SINGING BACKUP OR SWINGING BANJOS
When I was a kid, most of my friends wanted to be things like nurses and firemen when they grew up. My career goal was a bit different—I wanted to be a backup singer. You know… a Vandella, or a Pip, or maybe one of those anonymous women who appeared on TV helping Perry Como or Dean Martin to sound good. (OK, I also desperately wanted to be the third Everly Brother, but there was that nagging problem of gender).
It seemed like the perfect career choice. It involved singing (mandatory), you got to record, go on tour, meet cool people, and get paid. But you didn’t have to put up with the downside of fame, or worry about whether your next album would sell.
I never did achieve that career goal, although I came close a few times. But I have continued to admire the singers who make their living doing what I now know is a challenging and sometimes stressful job.
Last year, a brilliant movie was released called 20 Feet from Stardom that tells the story of some of the top backup singers of the 60s and 70s; legends like Darlene Love, Lisa Fischer and Merry Clayton, among others. Produced by Morgan Neville, it was nominated for an Oscar in the documentary category, and was also the top-grossing documentary of the year. The stories are fascinating; these ladies have worked with everyone from Phil Spector to the Rolling Stones. In many cases, they came from Gospel backgrounds and made up their backing arrangements on the spot at recording sessions.
Musician: Someone who puts $5000 worth of gear into a $500 car and drives 100 miles to a gig that pays $50.
Songwriter: Someone who is driven by the tension between the desire to communicate and the desire to hide.
It’s been awhile since I shared any mis-heard lyrics (aka Mondegreens), and a few new ones have come along lately, so here you are:
We didn’t start the fire; it was always burning said the worst attorney. (Billy Joel)
And if you can’t be with the one you love, love the wonder witch. (Crosby Stills Nash & Young)
I have my books, and I’ll grow a tree to protect me. (Simon & Garfunkel)
This is the dawning of the angel aquarium, angel aquarium… (Fifth Dimension)
English finger-style guitarist Martin Simpson and American banjo player Dom Flemons (Carolina Chocolate Drops) are collaborating on a project to explore the path of folk songs that have travelled over the years between England and the US.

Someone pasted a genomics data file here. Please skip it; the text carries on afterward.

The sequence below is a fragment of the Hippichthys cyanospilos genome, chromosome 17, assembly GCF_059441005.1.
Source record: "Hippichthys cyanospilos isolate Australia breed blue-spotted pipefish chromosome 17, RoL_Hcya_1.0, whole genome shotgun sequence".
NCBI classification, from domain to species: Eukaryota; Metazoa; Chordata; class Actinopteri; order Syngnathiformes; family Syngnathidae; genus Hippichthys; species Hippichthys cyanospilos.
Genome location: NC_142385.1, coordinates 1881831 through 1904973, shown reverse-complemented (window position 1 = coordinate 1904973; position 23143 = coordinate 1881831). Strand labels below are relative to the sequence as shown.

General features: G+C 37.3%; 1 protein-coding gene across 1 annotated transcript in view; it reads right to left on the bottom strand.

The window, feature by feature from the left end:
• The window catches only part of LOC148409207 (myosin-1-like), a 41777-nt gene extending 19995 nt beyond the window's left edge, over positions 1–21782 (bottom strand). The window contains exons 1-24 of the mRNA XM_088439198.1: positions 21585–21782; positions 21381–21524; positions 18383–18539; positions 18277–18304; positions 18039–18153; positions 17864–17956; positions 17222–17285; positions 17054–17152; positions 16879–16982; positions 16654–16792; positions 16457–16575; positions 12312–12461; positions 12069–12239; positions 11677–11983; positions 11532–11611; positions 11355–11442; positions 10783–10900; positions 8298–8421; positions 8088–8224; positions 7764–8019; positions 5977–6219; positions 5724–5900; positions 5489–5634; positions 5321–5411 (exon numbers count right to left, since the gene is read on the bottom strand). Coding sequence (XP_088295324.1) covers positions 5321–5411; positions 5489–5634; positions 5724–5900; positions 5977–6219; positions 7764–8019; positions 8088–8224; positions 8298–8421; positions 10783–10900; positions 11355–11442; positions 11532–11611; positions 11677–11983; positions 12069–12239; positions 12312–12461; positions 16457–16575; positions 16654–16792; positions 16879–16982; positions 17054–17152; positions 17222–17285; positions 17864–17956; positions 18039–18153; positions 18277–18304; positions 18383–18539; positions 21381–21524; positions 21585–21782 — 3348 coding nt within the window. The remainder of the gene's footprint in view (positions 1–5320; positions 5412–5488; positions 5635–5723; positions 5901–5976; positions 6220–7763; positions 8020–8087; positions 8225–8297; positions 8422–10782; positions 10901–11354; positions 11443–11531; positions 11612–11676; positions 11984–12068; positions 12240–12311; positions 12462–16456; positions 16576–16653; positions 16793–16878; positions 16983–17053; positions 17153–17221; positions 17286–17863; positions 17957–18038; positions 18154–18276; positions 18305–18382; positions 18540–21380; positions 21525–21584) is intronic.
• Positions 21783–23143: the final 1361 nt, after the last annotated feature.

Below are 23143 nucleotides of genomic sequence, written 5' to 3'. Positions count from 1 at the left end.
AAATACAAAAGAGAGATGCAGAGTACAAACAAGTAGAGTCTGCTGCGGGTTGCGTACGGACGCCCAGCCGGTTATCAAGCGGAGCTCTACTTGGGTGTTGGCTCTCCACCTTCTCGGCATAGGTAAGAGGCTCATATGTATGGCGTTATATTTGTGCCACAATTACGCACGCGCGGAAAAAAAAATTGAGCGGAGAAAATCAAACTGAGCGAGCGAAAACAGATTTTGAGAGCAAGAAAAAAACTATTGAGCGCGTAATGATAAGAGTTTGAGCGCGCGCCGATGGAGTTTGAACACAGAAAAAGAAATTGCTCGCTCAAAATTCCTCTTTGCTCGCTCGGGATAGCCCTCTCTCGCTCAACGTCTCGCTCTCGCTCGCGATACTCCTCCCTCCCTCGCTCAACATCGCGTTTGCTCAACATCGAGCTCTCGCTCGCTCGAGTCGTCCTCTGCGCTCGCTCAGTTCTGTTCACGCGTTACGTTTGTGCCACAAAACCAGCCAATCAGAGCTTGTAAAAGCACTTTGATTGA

The project has been commissioned by EFDSS (English Folk Dance and Song Society), and will culminate in four shows to be presented throughout England during July. Their research will be conducted at the Vaughn Williams Memorial Library, located at the Cecil Sharp house, and will include access to the archives of Cecil Sharp’s notes from his many trips to collect songs in the Appalachian Mountains.
The pair is well qualified for the task; Simpson lived and performed for many years in America where his interest in the English/American folk song connection began. Flemons is known for his expertise in the American folk tradition, and he became interested in the cross-Atlantic history of songs when he played a gig at Cecil Sharp House and had an opportunity to view the museum.
At present, the four English concerts are the only ones on the schedule. One would hope that funding might be found that would allow a few concerts to be performed in the US as well.
A guy goes into a pawn shop to find a conversation piece for his apartment. While there, looking at all the stuff people pawned, he sees a dead rat on a rope, stiff as a board. Wow, that’ll start a few conversations, he thinks to himself, and asks the shopkeeper for the price. A hundred dollars the shopkeeper says. I’ll take it says the guy.
He starts walking home and soon he notices that rats are following him every step of the way. The farther he walks the more rats appear. He heads for the local harbor with so many rats following him he’s running. He takes the dead rat swings it around his head and throws it into the water, and what seems like every rat in town jumps in after it.
The guy runs back to the pawn shop and says, “Have you got any banjos?”
An American now living in Scotland, Linda Dewar is a singer-songwriter and a player of various stringed and wind instruments. Besides being a solo performer, she is half of a duo with Scottish singer Douglas Craik, plays in an occasional ceilidh band, and is a founding member of the revue Simply Burns. Visit her website, www.lindadewar.com.